The French Senate began debating a fiercely contested Internet music copyright law that had sparked threats by Apple to withdraw from France, an AFP report said.
The report said the law would oblige companies offering audio tracks for download to make the tracks playable on other brands of music file players, breaking Apple's stranglehold on its downloads, which could only be played on an Apple iPod device.
Culture and Communications Minister Renaud Donnedieu de Vabres, presenting the bill to the upper house of the French parliament, defended this controversial principle in the law, the so-called "interoperability," the report said.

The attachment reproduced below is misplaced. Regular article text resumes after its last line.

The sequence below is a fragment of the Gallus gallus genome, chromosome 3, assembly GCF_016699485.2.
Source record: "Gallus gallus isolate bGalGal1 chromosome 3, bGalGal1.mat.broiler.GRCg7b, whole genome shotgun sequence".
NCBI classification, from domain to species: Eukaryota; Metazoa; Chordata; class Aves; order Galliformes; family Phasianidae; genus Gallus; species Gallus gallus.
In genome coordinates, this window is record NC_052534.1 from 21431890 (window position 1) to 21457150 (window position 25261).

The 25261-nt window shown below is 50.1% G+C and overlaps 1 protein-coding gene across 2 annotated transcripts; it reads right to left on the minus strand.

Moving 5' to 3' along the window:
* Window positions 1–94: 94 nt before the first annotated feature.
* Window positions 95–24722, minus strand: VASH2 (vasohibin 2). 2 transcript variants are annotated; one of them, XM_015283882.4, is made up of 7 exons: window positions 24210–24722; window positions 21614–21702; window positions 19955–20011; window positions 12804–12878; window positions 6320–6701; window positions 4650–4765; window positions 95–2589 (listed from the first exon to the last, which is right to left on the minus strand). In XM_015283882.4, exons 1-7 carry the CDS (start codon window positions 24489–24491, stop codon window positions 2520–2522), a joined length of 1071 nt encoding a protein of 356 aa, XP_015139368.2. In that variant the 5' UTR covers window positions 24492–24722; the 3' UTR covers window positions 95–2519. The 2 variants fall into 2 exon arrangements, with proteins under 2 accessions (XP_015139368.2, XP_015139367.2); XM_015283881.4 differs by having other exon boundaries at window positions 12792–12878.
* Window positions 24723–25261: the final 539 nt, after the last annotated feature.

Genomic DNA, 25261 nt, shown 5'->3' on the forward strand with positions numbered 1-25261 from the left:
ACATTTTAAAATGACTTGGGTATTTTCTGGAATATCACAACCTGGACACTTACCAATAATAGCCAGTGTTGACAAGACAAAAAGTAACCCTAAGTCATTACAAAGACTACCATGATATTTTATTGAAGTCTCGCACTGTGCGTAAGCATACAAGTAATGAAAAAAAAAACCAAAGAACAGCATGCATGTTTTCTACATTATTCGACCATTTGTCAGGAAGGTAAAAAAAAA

An Internet user who would pay to download music should be able to listen to it "without being the prisoner of a single system corresponding with the product range of one single company," he said, according to the report.
Apple had slammed the bill as "state-sponsored piracy," the report said.
Its protest received the support of the US commerce secretary, Carlos Gutierrez, the report further said.
The bill was passed by France 's lower house of parliament in March following lively debate.